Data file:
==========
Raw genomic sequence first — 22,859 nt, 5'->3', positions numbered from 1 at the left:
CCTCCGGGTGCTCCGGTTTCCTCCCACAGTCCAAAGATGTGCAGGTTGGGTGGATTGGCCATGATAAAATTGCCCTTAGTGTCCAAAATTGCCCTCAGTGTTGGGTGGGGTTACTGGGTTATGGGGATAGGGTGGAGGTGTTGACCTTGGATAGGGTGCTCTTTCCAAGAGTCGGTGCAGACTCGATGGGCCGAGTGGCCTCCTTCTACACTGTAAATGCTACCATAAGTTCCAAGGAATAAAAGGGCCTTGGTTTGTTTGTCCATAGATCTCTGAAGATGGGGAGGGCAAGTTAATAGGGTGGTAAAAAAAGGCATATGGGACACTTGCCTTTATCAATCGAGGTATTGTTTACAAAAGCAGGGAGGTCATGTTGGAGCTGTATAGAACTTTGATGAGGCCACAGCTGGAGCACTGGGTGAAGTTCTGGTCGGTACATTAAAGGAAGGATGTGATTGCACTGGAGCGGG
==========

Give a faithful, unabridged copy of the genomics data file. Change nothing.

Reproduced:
Raw genomic sequence first — 22,859 nt, 5'->3', positions numbered from 1 at the left:
CCTCCGGGTGCTCCGGTTTCCTCCCACAGTCCAAAGATGTGCAGGTTGGGTGGATTGGCCATGATAAAATTGCCCTTAGTGTCCAAAATTGCCCTCAGTGTTGGGTGGGGTTACTGGGTTATGGGGATAGGGTGGAGGTGTTGACCTTGGATAGGGTGCTCTTTCCAAGAGTCGGTGCAGACTCGATGGGCCGAGTGGCCTCCTTCTACACTGTAAATGCTACCATAAGTTCCAAGGAATAAAAGGGCCTTGGTTTGTTTGTCCATAGATCTCTGAAGATGGGGAGGGCAAGTTAATAGGGTGGTAAAAAAAGGCATATGGGACACTTGCCTTTATCAATCGAGGTATTGTTTACAAAAGCAGGGAGGTCATGTTGGAGCTGTATAGAACTTTGATGAGGCCACAGCTGGAGCACTGGGTGAAGTTCTGGTCGGTACATTAAAGGAAGGATGTGATTGCACTGGAGCGGG